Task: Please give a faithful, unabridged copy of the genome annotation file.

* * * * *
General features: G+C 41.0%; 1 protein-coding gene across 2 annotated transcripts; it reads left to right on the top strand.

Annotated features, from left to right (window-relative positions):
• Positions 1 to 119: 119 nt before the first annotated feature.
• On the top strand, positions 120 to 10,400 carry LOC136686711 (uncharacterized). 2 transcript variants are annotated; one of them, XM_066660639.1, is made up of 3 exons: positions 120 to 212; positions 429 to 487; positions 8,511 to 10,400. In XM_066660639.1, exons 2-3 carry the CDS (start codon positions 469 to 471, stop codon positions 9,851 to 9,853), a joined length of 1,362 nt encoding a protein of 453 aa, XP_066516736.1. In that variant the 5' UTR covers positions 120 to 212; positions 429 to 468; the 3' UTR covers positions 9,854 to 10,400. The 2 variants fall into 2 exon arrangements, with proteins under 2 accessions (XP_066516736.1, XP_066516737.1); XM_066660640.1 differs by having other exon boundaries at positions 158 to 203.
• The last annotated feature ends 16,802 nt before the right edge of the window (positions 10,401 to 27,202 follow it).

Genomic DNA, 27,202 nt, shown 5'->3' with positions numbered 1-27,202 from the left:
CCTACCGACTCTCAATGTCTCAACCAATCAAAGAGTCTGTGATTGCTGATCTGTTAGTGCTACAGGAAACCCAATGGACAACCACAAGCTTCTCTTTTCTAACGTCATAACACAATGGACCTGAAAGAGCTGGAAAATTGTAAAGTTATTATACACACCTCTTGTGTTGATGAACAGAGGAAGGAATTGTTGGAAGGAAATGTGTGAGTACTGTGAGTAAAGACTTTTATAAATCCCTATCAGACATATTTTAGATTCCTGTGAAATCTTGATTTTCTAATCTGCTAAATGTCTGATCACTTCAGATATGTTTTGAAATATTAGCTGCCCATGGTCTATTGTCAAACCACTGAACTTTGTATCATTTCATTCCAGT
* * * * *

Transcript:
General features: G+C 41.0%; 1 protein-coding gene across 2 annotated transcripts; it reads left to right on the top strand.

Annotated features, from left to right (window-relative positions):
• Positions 1 to 119: 119 nt before the first annotated feature.
• On the top strand, positions 120 to 10,400 carry LOC136686711 (uncharacterized). 2 transcript variants are annotated; one of them, XM_066660639.1, is made up of 3 exons: positions 120 to 212; positions 429 to 487; positions 8,511 to 10,400. In XM_066660639.1, exons 2-3 carry the CDS (start codon positions 469 to 471, stop codon positions 9,851 to 9,853), a joined length of 1,362 nt encoding a protein of 453 aa, XP_066516736.1. In that variant the 5' UTR covers positions 120 to 212; positions 429 to 468; the 3' UTR covers positions 9,854 to 10,400. The 2 variants fall into 2 exon arrangements, with proteins under 2 accessions (XP_066516736.1, XP_066516737.1); XM_066660640.1 differs by having other exon boundaries at positions 158 to 203.
• The last annotated feature ends 16,802 nt before the right edge of the window (positions 10,401 to 27,202 follow it).

Genomic DNA, 27,202 nt, shown 5'->3' with positions numbered 1-27,202 from the left:
CCTACCGACTCTCAATGTCTCAACCAATCAAAGAGTCTGTGATTGCTGATCTGTTAGTGCTACAGGAAACCCAATGGACAACCACAAGCTTCTCTTTTCTAACGTCATAACACAATGGACCTGAAAGAGCTGGAAAATTGTAAAGTTATTATACACACCTCTTGTGTTGATGAACAGAGGAAGGAATTGTTGGAAGGAAATGTGTGAGTACTGTGAGTAAAGACTTTTATAAATCCCTATCAGACATATTTTAGATTCCTGTGAAATCTTGATTTTCTAATCTGCTAAATGTCTGATCACTTCAGATATGTTTTGAAATATTAGCTGCCCATGGTCTATTGTCAAACCACTGAACTTTGTATCATTTCATTCCAGT